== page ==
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Posted 4 Sep 2014


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Custom AngularJS Directives for File Browsing and Dropping

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4 Sep 2014CPOL7 min read
Describes how to create custom directives in AngularJS and give examples to enable model binding for file browsing and dropping


In my work, I found AngularJS v1.2.16 could not bind model for <input type="file"/>. And it could not bind model for droppable <div> either. So I had to write two custom directives to enable these kinds of model binding via ngModel in order to avoid using jQuery.

The attachment contains the source code of the two directives and a demo indicating how to use the directives. You can extract and deploy it as a web application on IIS or any other web servers. Note the demo may not work properly if you directly open the HTML file in the web browser (with the file:/// protocol).

For more details and advanced usages, please refer to AngularJS's official web site. AngularJS is really a gigantic and powerful framework.

Custom Directive Basis

First let me briefly introduce how to write a custom directive. You could skip this chapter if you already know it.

We can define a custom directive in a module like the following pesudo-code:

angular.module('myMod', ['depMod', ...]).directive('myDirective', function (injected, ...) {
    return {
        restrict: ...,
        priority: ...,
        scope: ...,

This custom directive name is 'myDirective' which is camel cased. Then we should use 'my-directive' as the name in HTML.

Note we can declare other modules that the custom directive relies on and inject services of those modules into the factory function. The factory function returns a setting object to tell AngularJS how to create the directive. The setting object can contain the following fields:

Field Example Description




Match the directive to Element ('E'), Attribute ('A'), Class ('C') or Comment ('M'). The default value is 'EA'.
replace true

True to replace the matched element by this directive. False to embed this directive into the matched element. The default value is false.

priority 10

Define the execution order if there are multiple custom directives in one element. High value means early execution. The default value is 0.



['^?myCalendar', 'myClock']

Search one or multiple named directive controllers in the same element level. Pass them to this directive's link function if found. Throw an error if not found. Each pass-in name can be prefixed by '^' or '?' or both. '^' means to search in all ancestors as well. '?' means not to throw an error if not found.


  name: '@',
  age: '=newAge',
  select: '&onSelect'

False to use the existing scope which is the nearest outer controller's scope.

True to create a new scope which inherits from the nearest outer controller's scope. You can access all outer scoped objects in the new scope.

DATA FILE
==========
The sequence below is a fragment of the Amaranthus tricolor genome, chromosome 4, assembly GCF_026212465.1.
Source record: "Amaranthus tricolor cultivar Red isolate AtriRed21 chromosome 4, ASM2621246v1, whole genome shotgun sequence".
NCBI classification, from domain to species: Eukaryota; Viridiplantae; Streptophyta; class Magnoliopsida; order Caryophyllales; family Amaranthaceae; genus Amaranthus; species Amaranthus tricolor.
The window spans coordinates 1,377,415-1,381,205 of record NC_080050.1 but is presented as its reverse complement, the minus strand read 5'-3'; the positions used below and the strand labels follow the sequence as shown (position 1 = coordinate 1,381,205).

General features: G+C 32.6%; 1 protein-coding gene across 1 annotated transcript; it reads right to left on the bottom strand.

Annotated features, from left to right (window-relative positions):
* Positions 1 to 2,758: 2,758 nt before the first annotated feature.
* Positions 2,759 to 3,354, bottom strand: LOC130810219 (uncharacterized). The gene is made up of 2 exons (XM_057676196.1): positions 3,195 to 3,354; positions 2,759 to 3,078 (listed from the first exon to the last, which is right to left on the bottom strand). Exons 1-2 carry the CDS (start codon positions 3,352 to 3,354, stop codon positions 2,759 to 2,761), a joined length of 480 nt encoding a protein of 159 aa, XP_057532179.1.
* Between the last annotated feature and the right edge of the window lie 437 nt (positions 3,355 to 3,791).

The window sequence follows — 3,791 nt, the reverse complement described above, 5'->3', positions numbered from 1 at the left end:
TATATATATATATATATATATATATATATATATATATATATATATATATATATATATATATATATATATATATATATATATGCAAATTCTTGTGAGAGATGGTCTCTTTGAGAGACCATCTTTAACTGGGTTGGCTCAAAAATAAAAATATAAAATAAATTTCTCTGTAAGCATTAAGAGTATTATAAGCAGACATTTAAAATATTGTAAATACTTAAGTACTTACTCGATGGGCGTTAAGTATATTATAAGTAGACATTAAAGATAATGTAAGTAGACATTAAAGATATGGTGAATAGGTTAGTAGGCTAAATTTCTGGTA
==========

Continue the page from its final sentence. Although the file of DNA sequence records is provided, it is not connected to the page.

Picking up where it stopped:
You can also use an object literal to create an isolated scope in which you cannot access any outer scoped objects. But you can still use $parent to access the outer scope.

The default value is false.


'<span ng-transclude><span>'

The inline template for this directive. It cannot be used together with templateUrl.



The URL of the template for this directive. It cannot be used together with template.

transclude true

If it is true, the contents of the element matched by this directive will be moved into the element matched by ng-transclude inside this directive's template. The default value is false.


function(scope, element, attrs, ngModel) { }

Called when Angular is linking this directive to its scope. We can initialize scope and add event listeners here. It equals the post link function returned from compile.

function(element, attrs, transclude) { }

Called when Angular is compiling the template to DOM. Scope is not available in compiling time. Optionally, we can return pre and post link functions.


function($scope, $element, $attrs, $transclude) { }

A controller constructor to expose APIs to other directives. Another directive can inject this controller to its link function via require. This is the best way for different directives to communicate.

Let's talk further about some complex topics in the following sections:

  • Scope
  • Compile and link


By default, scope is false which means to use the nearest outer controller's scope. Sometimes, we don't want to contaminate the outer scope. So we can set scope to true to create a new scope which inherits all objects of the nearest outer scope. Then we can add to this new scope new objects which are invisible to outer controllers.

Moreover, we may want to create a purely new scope without inheriting outer scope's objects. In this case, we can create an isolated scope using an object literal like the following code piece:

angular.module('myMod', []).directive('myDirective', function () {
    return {
        template: '<h5>{{name}}</h5><h5>{{age}}</h5>',
        scope: {
            name: '@',
            age: '=newAge',
            incomeChanged: '&'
        link: function (scope) {
            if (scope.incomeChanged) {
                scope.incomeChanged({ newIncome: 1234 });

The new scope has 3 members that use 3 different ways to bind outer controllers.

  • name: '@' means this member gets the value of the 'name' attribute of the matched element. The value is passed in as a pure string and is just a one-way binding.
  • age: '=newAge' means this member has a two-way binding with an outer controller's object specified by the 'new-age' attribute of the matched element.
  • incomeChanged: '&' means this member is a function specified by the 'income-changed' attribute of the matched element. This is a good way to inject a callback function from the outer controller to the custom directive.